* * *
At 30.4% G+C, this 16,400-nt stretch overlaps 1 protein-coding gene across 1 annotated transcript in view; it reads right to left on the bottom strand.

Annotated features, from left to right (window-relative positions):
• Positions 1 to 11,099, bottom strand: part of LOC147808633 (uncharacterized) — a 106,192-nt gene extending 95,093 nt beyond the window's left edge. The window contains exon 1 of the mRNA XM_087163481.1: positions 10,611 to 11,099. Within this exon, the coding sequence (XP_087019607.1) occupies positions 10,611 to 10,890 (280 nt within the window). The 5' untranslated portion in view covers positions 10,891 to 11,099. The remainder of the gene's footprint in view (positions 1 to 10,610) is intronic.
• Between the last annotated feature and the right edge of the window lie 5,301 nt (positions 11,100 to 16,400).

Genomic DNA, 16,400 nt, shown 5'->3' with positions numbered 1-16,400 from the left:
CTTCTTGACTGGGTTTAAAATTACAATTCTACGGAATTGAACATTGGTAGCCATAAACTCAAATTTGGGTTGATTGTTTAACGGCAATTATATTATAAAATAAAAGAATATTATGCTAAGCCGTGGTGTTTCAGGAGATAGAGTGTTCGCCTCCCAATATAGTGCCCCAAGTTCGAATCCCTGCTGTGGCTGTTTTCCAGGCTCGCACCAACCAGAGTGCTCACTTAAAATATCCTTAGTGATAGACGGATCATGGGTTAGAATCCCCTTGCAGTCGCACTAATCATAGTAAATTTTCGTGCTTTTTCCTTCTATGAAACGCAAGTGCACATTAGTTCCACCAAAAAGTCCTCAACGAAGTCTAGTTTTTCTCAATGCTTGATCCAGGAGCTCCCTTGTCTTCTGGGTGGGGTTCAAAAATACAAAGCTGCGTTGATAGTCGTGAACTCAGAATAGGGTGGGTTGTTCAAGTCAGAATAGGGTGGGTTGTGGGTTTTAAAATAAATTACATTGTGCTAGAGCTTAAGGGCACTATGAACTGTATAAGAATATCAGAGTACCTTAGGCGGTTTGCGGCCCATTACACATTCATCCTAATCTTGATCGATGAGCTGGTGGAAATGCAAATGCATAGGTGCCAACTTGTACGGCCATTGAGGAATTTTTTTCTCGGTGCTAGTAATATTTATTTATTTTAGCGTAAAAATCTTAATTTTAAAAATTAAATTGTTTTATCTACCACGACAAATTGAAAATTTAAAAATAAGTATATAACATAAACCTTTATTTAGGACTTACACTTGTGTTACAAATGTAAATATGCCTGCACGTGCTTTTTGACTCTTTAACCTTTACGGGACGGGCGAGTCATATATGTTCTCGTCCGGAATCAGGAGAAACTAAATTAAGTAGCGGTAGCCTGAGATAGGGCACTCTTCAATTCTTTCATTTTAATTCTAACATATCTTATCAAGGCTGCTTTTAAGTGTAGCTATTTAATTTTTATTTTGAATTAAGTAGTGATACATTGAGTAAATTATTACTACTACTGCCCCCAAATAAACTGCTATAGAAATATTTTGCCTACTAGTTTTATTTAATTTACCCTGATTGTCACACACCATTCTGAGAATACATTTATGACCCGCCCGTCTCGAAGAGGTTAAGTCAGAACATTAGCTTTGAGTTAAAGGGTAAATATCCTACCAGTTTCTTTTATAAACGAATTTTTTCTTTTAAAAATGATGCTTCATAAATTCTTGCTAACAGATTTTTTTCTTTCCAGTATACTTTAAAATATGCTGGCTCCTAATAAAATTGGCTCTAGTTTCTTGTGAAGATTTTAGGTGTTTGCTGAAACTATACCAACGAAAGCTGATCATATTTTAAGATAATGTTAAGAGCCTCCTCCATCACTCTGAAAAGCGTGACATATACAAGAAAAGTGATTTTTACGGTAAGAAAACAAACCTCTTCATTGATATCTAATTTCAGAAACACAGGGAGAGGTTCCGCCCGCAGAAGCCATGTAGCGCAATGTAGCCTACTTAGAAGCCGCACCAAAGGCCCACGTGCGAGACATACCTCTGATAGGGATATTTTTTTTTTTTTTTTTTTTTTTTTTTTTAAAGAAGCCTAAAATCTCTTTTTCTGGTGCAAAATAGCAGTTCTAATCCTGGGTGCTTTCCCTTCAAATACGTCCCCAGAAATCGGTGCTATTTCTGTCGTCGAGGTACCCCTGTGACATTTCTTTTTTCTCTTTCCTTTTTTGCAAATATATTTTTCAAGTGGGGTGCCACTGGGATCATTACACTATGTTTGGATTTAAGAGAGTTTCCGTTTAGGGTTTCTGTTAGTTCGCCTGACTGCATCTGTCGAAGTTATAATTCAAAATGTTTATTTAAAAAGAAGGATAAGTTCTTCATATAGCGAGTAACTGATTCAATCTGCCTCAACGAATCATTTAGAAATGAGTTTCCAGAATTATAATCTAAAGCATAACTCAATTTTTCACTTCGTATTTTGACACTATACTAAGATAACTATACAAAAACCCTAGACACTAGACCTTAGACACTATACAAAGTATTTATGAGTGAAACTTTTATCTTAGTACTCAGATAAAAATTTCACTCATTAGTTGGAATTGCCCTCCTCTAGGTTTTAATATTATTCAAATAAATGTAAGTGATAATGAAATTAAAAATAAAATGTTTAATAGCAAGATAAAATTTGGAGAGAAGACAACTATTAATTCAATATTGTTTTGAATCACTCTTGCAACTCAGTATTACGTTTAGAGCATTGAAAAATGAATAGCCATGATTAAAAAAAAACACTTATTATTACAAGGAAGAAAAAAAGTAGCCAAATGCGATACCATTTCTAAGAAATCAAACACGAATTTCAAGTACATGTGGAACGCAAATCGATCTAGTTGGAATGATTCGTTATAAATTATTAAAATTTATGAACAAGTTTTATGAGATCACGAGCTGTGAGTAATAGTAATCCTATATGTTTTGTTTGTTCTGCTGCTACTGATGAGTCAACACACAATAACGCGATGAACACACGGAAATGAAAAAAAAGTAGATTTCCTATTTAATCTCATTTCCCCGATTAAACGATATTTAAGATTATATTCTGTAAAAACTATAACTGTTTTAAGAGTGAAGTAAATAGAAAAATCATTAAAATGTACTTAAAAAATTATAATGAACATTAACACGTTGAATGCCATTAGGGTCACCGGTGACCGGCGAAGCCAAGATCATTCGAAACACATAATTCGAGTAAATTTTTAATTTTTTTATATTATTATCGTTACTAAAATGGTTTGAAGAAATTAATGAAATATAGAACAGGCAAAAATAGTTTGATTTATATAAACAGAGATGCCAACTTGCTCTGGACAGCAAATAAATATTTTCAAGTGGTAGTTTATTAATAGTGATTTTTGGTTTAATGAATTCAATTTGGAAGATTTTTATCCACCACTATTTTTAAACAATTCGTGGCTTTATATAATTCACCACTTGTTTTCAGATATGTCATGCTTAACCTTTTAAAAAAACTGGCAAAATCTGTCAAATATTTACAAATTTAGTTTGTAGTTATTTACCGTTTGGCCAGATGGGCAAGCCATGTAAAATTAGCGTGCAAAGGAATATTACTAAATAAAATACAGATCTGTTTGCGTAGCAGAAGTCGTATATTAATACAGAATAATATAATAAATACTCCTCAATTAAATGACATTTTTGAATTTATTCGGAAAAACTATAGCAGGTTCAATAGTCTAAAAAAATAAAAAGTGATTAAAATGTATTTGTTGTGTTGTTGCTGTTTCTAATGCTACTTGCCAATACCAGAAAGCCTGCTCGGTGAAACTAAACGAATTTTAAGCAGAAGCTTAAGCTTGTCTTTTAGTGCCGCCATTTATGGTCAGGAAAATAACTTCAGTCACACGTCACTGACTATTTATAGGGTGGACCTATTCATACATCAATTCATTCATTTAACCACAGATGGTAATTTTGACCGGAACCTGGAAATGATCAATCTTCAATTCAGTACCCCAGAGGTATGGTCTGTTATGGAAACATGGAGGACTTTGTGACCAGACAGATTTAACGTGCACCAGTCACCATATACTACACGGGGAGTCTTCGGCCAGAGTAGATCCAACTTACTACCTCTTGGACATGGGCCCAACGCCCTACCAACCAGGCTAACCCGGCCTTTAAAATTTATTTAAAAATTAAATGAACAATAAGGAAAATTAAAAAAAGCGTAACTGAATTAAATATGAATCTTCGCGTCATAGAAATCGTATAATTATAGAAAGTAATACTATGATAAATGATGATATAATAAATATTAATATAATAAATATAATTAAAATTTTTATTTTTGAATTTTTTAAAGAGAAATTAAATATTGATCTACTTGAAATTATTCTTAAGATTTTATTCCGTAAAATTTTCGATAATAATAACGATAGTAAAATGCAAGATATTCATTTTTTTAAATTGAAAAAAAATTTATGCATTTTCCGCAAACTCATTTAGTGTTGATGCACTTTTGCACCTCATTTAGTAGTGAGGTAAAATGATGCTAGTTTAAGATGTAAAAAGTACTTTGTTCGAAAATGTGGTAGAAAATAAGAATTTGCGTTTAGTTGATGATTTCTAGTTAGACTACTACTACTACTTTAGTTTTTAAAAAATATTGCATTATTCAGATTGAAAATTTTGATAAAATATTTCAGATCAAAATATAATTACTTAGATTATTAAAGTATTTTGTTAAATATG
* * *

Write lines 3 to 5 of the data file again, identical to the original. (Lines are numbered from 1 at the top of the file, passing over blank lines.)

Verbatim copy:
• Positions 1 to 11,099, bottom strand: part of LOC147808633 (uncharacterized) — a 106,192-nt gene extending 95,093 nt beyond the window's left edge. The window contains exon 1 of the mRNA XM_087163481.1: positions 10,611 to 11,099. Within this exon, the coding sequence (XP_087019607.1) occupies positions 10,611 to 10,890 (280 nt within the window). The 5' untranslated portion in view covers positions 10,891 to 11,099. The remainder of the gene's footprint in view (positions 1 to 10,610) is intronic.
• Between the last annotated feature and the right edge of the window lie 5,301 nt (positions 11,100 to 16,400).

Genomic DNA, 16,400 nt, shown 5'->3' with positions numbered 1-16,400 from the left: